In her midgame interview, amidst the sweltering heat in Tempe, Ariz., facing a Arizona State pitcher who shut out her team earlier in the season, Michigan softball coach Carol Hutchins talked about each player doing their part.
But as the night wore on, it was clear that the Wolverines’ hopes of a super regional appearance were riding squarely on the shoulders of sophomore shortstop Sierra Romero.
Michigan’s best player was at the center of the action Saturday.
In the first game against the ninth-seeded Sun Devils, the Big Ten Player of the Year knocked in Michigan’s only run but was also credited with the error that helped Arizona State tie and take the lead.
After the ball bounced past her glove, Romero nearly injured herself on the play. As the trainer worked over her arm, there was a moment when it was unclear if she would leave the game. One look at Romero's face made it clear, though: She was mad.
In some ways, it has been an uncharacteristic weekend for one of the best hitters in college softball, who has gone a combined 3-for-9 in three games. But when Romero approached the plate with the bases loaded in the Wolverines’ second matchup against San Diego State, she let everyone know what the hype was all about.
Romero’s towering grand slam to dead-center field in the fourth inning was hardly her longest shot or best cut of the season, but it may have been her most important. When Michigan met the Aztecs on Friday, the team failed to put the game away, giving up three runs in the seventh inning. Romero’s long ball put the game out of reach for good on Saturday.
The shot was a much-needed assurance for a Wolverines squad that has been struggling to find an identity since stumbling in the latter weeks of conference play. Pitching struggles, hitting slumps have plagued the team wherever it has traveled, and Saturday’s late game against San Diego State was the first time Michigan has strung together a complete game in nearly a month.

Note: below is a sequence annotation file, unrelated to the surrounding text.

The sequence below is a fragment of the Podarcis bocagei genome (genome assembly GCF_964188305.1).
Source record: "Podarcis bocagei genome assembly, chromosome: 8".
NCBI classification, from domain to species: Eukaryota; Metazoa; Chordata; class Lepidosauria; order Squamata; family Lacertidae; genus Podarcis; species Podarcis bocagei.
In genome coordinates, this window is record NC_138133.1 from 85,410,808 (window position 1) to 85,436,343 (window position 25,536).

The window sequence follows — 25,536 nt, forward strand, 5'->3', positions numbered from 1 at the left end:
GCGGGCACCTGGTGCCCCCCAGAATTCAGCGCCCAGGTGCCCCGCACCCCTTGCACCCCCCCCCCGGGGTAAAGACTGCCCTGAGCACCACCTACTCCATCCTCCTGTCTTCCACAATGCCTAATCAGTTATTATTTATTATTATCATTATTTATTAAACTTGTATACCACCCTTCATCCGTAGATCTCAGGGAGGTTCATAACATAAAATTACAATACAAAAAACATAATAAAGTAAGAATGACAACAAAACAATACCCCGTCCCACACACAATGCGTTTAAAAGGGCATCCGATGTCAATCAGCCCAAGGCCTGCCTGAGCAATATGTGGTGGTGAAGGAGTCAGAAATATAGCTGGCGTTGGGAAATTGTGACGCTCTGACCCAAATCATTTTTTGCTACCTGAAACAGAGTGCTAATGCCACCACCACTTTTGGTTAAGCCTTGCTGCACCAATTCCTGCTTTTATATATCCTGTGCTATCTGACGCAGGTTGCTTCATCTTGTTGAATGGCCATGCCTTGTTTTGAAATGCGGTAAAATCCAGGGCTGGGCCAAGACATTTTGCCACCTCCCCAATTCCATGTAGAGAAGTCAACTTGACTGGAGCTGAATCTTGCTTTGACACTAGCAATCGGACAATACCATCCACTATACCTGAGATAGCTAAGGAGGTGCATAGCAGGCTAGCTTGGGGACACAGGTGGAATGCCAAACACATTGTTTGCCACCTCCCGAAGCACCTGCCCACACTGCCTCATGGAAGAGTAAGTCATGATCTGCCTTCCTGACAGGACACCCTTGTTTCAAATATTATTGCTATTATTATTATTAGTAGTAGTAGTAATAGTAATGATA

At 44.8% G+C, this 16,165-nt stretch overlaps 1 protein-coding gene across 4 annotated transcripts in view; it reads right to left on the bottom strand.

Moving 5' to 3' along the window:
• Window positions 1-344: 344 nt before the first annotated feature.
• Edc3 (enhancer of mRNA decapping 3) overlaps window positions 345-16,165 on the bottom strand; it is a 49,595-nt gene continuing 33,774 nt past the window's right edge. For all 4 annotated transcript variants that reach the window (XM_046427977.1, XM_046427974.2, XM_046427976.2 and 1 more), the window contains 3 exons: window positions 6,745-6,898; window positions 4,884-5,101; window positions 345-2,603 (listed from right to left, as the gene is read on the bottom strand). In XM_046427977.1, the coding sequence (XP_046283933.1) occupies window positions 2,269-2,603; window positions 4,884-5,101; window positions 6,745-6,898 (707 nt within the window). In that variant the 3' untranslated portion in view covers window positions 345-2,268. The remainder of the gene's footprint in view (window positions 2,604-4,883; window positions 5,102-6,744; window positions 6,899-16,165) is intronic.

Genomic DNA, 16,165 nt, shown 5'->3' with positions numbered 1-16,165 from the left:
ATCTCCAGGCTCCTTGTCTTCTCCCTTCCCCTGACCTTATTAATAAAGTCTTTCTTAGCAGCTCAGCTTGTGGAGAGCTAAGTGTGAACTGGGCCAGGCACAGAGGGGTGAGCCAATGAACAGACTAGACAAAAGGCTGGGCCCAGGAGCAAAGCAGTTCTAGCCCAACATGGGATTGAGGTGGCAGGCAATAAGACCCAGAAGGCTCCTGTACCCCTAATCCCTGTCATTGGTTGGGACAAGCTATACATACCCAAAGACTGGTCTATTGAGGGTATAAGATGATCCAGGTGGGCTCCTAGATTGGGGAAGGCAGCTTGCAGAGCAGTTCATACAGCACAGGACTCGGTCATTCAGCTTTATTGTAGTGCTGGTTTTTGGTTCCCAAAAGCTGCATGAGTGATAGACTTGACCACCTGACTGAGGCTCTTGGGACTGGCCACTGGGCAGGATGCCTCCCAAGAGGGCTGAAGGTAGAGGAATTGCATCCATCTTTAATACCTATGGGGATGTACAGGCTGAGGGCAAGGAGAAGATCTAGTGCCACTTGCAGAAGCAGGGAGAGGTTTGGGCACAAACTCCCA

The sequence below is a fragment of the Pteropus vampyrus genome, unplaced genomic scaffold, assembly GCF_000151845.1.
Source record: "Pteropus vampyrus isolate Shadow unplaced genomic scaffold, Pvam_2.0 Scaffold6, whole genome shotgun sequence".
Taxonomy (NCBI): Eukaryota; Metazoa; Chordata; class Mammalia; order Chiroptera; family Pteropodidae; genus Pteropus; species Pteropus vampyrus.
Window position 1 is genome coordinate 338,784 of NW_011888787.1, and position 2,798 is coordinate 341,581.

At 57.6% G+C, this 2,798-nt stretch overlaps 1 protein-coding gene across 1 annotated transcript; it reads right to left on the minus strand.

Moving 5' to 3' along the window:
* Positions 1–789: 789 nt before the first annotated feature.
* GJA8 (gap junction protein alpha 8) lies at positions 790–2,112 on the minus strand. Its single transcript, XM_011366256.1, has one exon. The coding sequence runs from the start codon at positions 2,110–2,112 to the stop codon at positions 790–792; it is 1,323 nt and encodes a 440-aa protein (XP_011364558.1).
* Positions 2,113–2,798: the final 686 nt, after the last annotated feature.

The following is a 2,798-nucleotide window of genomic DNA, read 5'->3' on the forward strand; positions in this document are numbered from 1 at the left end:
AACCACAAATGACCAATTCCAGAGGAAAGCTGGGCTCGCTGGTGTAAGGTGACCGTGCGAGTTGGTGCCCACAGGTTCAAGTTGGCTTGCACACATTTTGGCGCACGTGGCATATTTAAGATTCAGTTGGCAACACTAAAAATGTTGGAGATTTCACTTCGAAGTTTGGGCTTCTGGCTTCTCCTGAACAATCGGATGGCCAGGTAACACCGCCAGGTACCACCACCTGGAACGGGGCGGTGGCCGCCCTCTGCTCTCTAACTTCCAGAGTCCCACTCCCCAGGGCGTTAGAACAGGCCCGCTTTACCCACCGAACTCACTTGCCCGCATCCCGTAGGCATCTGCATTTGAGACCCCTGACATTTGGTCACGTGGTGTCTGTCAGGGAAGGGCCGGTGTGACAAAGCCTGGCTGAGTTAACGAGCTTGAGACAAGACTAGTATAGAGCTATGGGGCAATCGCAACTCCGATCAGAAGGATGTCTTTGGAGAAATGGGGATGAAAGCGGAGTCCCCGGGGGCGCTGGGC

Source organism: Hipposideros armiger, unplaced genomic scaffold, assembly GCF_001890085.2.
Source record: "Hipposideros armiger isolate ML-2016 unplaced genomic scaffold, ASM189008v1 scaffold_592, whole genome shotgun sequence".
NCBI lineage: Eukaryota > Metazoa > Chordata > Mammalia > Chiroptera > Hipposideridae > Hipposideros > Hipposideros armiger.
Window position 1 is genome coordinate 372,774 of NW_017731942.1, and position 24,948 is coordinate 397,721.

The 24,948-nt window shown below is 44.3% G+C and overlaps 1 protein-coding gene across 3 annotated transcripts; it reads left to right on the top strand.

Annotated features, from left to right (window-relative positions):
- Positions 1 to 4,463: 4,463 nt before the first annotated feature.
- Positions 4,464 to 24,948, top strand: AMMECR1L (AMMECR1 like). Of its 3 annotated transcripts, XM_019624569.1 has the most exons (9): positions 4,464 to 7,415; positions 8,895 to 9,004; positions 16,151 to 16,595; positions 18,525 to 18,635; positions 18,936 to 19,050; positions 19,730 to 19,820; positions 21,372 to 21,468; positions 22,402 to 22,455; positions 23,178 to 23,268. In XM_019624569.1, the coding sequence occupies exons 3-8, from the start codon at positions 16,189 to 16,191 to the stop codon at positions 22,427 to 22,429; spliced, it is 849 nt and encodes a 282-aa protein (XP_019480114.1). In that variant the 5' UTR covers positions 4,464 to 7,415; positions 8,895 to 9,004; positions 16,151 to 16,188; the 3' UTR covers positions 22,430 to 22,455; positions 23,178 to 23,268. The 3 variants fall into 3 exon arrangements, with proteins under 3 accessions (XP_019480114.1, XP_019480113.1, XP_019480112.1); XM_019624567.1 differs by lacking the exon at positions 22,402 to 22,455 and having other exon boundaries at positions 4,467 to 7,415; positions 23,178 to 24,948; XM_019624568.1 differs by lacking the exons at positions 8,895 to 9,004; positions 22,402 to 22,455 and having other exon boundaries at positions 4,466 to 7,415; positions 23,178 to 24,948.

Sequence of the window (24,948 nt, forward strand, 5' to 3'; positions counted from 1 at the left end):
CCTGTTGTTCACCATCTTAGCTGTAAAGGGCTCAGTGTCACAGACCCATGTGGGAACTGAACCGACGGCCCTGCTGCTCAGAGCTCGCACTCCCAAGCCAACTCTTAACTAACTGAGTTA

Romero came into the weekend batting .510, the only hitter in the country batting above .500. The weight of postseason expectations was visible in her game, though, as she chased first pitches out of the strike zone and fanned at the few hittable balls she saw.
But in her sophomore season, Romero has become more than just a potent hitter in the Wolverines’ lineup. Romero is the heart and soul of the team this season, and never did she show that more than in Michigan’s first three games of the NCAA Tournament.
In the first game against San Diego State and in the game against Arizona State, Romero struggled, and the Wolverines didn’t look like themselves. Instead, they lacked poise in the field and were unsteady in the circle.
But it only takes one swing to reverse fortunes, and suddenly Michigan has a shot at advancing to the Super Regional. The path to the next round requires the team to beat Arizona State twice in a row, a task that will be difficult against the Sun Devils’ dominant pitching, but Romero gave the Wolverines a chance.
This weekend, and all season, Sierra Romero has propelled Michigan to great heights. Sunday, in one last-ditch attempt to keep the season alive, the Wolverines’ hopes will again ride on Romero’s bat.